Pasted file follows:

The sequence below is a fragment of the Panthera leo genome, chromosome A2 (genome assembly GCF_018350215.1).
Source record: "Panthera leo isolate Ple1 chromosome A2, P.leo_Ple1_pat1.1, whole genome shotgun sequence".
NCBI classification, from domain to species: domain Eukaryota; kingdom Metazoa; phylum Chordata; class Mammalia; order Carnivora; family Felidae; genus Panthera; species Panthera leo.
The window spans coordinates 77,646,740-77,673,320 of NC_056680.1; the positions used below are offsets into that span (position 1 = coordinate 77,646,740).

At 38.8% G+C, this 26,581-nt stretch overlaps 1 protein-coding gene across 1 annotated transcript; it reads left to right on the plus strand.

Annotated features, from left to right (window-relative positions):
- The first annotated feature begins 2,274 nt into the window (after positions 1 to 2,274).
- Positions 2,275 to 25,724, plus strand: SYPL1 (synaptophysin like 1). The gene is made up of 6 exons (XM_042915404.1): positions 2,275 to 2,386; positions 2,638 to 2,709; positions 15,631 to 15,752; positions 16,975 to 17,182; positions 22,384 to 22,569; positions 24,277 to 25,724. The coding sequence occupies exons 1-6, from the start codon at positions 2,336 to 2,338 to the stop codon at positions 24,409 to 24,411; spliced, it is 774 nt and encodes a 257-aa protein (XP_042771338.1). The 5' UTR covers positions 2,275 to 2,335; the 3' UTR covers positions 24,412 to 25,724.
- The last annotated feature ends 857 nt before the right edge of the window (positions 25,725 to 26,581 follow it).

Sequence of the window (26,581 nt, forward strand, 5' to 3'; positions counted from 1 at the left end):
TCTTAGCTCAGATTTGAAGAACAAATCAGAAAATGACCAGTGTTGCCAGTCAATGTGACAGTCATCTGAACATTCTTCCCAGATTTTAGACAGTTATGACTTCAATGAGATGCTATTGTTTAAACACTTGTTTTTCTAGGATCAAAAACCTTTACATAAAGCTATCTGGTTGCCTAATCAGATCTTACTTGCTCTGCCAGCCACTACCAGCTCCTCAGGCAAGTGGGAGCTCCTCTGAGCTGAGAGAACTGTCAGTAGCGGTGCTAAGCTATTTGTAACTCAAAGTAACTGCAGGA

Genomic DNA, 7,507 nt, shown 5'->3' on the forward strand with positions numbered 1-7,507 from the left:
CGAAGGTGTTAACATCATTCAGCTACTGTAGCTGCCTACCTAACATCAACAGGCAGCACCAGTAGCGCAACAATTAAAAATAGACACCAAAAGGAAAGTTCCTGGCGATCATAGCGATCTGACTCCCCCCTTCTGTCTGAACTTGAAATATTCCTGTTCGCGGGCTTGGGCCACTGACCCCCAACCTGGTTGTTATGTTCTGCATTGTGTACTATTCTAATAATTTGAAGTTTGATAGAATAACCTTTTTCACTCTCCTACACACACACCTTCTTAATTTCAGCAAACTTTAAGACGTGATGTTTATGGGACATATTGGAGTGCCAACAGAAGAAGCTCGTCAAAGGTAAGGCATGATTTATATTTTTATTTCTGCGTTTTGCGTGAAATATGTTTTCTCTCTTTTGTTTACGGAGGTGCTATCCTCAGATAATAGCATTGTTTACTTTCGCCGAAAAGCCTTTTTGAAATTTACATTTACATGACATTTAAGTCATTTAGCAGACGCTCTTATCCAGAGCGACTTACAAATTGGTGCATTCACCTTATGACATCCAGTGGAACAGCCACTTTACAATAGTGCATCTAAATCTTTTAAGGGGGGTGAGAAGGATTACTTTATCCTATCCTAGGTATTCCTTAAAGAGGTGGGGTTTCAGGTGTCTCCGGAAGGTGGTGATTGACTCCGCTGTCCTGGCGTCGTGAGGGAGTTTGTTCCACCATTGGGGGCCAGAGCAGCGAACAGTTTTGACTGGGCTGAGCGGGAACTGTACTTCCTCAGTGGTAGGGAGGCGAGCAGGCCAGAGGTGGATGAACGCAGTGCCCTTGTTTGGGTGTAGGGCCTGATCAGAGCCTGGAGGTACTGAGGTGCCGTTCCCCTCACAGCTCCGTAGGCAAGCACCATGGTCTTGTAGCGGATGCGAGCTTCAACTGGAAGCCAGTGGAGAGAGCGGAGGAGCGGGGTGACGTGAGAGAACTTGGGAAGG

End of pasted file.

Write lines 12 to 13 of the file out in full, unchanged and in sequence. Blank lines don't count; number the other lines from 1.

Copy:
Genomic DNA, 7,507 nt, shown 5'->3' on the forward strand with positions numbered 1-7,507 from the left:
CGAAGGTGTTAACATCATTCAGCTACTGTAGCTGCCTACCTAACATCAACAGGCAGCACCAGTAGCGCAACAATTAAAAATAGACACCAAAAGGAAAGTTCCTGGCGATCATAGCGATCTGACTCCCCCCTTCTGTCTGAACTTGAAATATTCCTGTTCGCGGGCTTGGGCCACTGACCCCCAACCTGGTTGTTATGTTCTGCATTGTGTACTATTCTAATAATTTGAAGTTTGATAGAATAACCTTTTTCACTCTCCTACACACACACCTTCTTAATTTCAGCAAACTTTAAGACGTGATGTTTATGGGACATATTGGAGTGCCAACAGAAGAAGCTCGTCAAAGGTAAGGCATGATTTATATTTTTATTTCTGCGTTTTGCGTGAAATATGTTTTCTCTCTTTTGTTTACGGAGGTGCTATCCTCAGATAATAGCATTGTTTACTTTCGCCGAAAAGCCTTTTTGAAATTTACATTTACATGACATTTAAGTCATTTAGCAGACGCTCTTATCCAGAGCGACTTACAAATTGGTGCATTCACCTTATGACATCCAGTGGAACAGCCACTTTACAATAGTGCATCTAAATCTTTTAAGGGGGGTGAGAAGGATTACTTTATCCTATCCTAGGTATTCCTTAAAGAGGTGGGGTTTCAGGTGTCTCCGGAAGGTGGTGATTGACTCCGCTGTCCTGGCGTCGTGAGGGAGTTTGTTCCACCATTGGGGGCCAGAGCAGCGAACAGTTTTGACTGGGCTGAGCGGGAACTGTACTTCCTCAGTGGTAGGGAGGCGAGCAGGCCAGAGGTGGATGAACGCAGTGCCCTTGTTTGGGTGTAGGGCCTGATCAGAGCCTGGAGGTACTGAGGTGCCGTTCCCCTCACAGCTCCGTAGGCAAGCACCATGGTCTTGTAGCGGATGCGAGCTTCAACTGGAAGCCAGTGGAGAGAGCGGAGGAGCGGGGTGACGTGAGAGAACTTGGGAAGG